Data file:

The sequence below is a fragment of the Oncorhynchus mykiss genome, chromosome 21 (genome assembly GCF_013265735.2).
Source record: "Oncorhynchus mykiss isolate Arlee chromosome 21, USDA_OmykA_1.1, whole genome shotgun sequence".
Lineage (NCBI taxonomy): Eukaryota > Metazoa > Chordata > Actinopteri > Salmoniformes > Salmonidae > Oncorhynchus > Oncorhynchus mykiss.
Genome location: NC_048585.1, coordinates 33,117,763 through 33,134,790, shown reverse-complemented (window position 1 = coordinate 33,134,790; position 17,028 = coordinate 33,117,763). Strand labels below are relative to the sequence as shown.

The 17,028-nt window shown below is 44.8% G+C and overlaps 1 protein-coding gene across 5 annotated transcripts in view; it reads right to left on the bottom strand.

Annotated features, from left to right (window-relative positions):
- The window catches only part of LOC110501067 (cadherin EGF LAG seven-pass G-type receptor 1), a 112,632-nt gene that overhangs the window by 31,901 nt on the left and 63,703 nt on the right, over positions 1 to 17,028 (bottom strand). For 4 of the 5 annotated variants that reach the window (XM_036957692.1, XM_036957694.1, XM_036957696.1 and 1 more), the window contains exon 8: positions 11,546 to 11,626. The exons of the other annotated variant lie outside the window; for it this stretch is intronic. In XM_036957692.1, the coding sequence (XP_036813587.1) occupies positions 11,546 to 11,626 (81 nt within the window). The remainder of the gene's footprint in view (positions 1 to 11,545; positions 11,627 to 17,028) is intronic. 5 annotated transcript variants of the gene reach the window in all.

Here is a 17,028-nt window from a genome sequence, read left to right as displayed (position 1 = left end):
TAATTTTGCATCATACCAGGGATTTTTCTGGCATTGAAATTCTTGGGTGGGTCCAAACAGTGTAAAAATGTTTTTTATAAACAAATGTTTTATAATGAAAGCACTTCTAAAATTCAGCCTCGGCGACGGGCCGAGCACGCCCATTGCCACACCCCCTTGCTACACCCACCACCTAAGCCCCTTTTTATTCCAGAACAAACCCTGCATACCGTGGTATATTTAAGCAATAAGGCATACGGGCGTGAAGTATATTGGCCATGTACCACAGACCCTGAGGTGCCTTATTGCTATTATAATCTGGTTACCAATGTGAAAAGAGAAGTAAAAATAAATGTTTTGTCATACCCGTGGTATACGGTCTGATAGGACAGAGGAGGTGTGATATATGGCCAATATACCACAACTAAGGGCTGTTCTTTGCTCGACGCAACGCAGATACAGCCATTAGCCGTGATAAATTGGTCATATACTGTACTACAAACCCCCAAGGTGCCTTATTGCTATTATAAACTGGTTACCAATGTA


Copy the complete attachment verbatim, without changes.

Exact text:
The sequence below is a fragment of the Oncorhynchus mykiss genome, chromosome 21 (genome assembly GCF_013265735.2).
Source record: "Oncorhynchus mykiss isolate Arlee chromosome 21, USDA_OmykA_1.1, whole genome shotgun sequence".
Lineage (NCBI taxonomy): Eukaryota > Metazoa > Chordata > Actinopteri > Salmoniformes > Salmonidae > Oncorhynchus > Oncorhynchus mykiss.
Genome location: NC_048585.1, coordinates 33,117,763 through 33,134,790, shown reverse-complemented (window position 1 = coordinate 33,134,790; position 17,028 = coordinate 33,117,763). Strand labels below are relative to the sequence as shown.

The 17,028-nt window shown below is 44.8% G+C and overlaps 1 protein-coding gene across 5 annotated transcripts in view; it reads right to left on the bottom strand.

Annotated features, from left to right (window-relative positions):
- The window catches only part of LOC110501067 (cadherin EGF LAG seven-pass G-type receptor 1), a 112,632-nt gene that overhangs the window by 31,901 nt on the left and 63,703 nt on the right, over positions 1 to 17,028 (bottom strand). For 4 of the 5 annotated variants that reach the window (XM_036957692.1, XM_036957694.1, XM_036957696.1 and 1 more), the window contains exon 8: positions 11,546 to 11,626. The exons of the other annotated variant lie outside the window; for it this stretch is intronic. In XM_036957692.1, the coding sequence (XP_036813587.1) occupies positions 11,546 to 11,626 (81 nt within the window). The remainder of the gene's footprint in view (positions 1 to 11,545; positions 11,627 to 17,028) is intronic. 5 annotated transcript variants of the gene reach the window in all.

Here is a 17,028-nt window from a genome sequence, read left to right as displayed (position 1 = left end):
TAATTTTGCATCATACCAGGGATTTTTCTGGCATTGAAATTCTTGGGTGGGTCCAAACAGTGTAAAAATGTTTTTTATAAACAAATGTTTTATAATGAAAGCACTTCTAAAATTCAGCCTCGGCGACGGGCCGAGCACGCCCATTGCCACACCCCCTTGCTACACCCACCACCTAAGCCCCTTTTTATTCCAGAACAAACCCTGCATACCGTGGTATATTTAAGCAATAAGGCATACGGGCGTGAAGTATATTGGCCATGTACCACAGACCCTGAGGTGCCTTATTGCTATTATAATCTGGTTACCAATGTGAAAAGAGAAGTAAAAATAAATGTTTTGTCATACCCGTGGTATACGGTCTGATAGGACAGAGGAGGTGTGATATATGGCCAATATACCACAACTAAGGGCTGTTCTTTGCTCGACGCAACGCAGATACAGCCATTAGCCGTGATAAATTGGTCATATACTGTACTACAAACCCCCAAGGTGCCTTATTGCTATTATAAACTGGTTACCAATGTA